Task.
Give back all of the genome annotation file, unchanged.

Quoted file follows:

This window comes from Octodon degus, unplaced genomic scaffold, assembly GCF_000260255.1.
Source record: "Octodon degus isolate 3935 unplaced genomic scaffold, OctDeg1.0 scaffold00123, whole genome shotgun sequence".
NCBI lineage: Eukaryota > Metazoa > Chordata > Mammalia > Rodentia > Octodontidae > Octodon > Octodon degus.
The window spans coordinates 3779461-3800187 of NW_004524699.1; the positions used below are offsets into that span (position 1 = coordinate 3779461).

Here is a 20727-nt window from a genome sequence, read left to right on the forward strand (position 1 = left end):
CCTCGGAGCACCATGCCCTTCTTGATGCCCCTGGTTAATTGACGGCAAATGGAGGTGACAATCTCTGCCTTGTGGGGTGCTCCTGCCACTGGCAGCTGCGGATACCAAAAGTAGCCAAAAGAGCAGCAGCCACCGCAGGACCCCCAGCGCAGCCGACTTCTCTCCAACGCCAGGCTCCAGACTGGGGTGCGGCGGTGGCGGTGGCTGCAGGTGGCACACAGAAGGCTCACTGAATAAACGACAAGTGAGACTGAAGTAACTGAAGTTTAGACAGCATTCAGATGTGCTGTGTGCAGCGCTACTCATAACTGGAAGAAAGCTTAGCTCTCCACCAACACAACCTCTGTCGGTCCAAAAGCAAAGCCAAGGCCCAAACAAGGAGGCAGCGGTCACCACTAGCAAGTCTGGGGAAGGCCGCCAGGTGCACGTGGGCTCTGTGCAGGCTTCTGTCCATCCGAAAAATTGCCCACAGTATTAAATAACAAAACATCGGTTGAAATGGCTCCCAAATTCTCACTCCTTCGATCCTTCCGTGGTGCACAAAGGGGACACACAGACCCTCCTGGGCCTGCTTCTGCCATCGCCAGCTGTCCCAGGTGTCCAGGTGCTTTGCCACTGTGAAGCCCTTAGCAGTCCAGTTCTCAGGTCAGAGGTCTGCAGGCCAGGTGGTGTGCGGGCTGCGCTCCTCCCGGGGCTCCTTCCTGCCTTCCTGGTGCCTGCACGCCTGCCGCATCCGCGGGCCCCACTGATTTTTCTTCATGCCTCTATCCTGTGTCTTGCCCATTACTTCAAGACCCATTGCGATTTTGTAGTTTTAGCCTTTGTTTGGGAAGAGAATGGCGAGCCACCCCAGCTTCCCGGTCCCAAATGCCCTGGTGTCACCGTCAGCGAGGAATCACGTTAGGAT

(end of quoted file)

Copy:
This window comes from Octodon degus, unplaced genomic scaffold, assembly GCF_000260255.1.
Source record: "Octodon degus isolate 3935 unplaced genomic scaffold, OctDeg1.0 scaffold00123, whole genome shotgun sequence".
NCBI lineage: Eukaryota > Metazoa > Chordata > Mammalia > Rodentia > Octodontidae > Octodon > Octodon degus.
The window spans coordinates 3779461-3800187 of NW_004524699.1; the positions used below are offsets into that span (position 1 = coordinate 3779461).

Here is a 20727-nt window from a genome sequence, read left to right on the forward strand (position 1 = left end):
CCTCGGAGCACCATGCCCTTCTTGATGCCCCTGGTTAATTGACGGCAAATGGAGGTGACAATCTCTGCCTTGTGGGGTGCTCCTGCCACTGGCAGCTGCGGATACCAAAAGTAGCCAAAAGAGCAGCAGCCACCGCAGGACCCCCAGCGCAGCCGACTTCTCTCCAACGCCAGGCTCCAGACTGGGGTGCGGCGGTGGCGGTGGCTGCAGGTGGCACACAGAAGGCTCACTGAATAAACGACAAGTGAGACTGAAGTAACTGAAGTTTAGACAGCATTCAGATGTGCTGTGTGCAGCGCTACTCATAACTGGAAGAAAGCTTAGCTCTCCACCAACACAACCTCTGTCGGTCCAAAAGCAAAGCCAAGGCCCAAACAAGGAGGCAGCGGTCACCACTAGCAAGTCTGGGGAAGGCCGCCAGGTGCACGTGGGCTCTGTGCAGGCTTCTGTCCATCCGAAAAATTGCCCACAGTATTAAATAACAAAACATCGGTTGAAATGGCTCCCAAATTCTCACTCCTTCGATCCTTCCGTGGTGCACAAAGGGGACACACAGACCCTCCTGGGCCTGCTTCTGCCATCGCCAGCTGTCCCAGGTGTCCAGGTGCTTTGCCACTGTGAAGCCCTTAGCAGTCCAGTTCTCAGGTCAGAGGTCTGCAGGCCAGGTGGTGTGCGGGCTGCGCTCCTCCCGGGGCTCCTTCCTGCCTTCCTGGTGCCTGCACGCCTGCCGCATCCGCGGGCCCCACTGATTTTTCTTCATGCCTCTATCCTGTGTCTTGCCCATTACTTCAAGACCCATTGCGATTTTGTAGTTTTAGCCTTTGTTTGGGAAGAGAATGGCGAGCCACCCCAGCTTCCCGGTCCCAAATGCCCTGGTGTCACCGTCAGCGAGGAATCACGTTAGGAT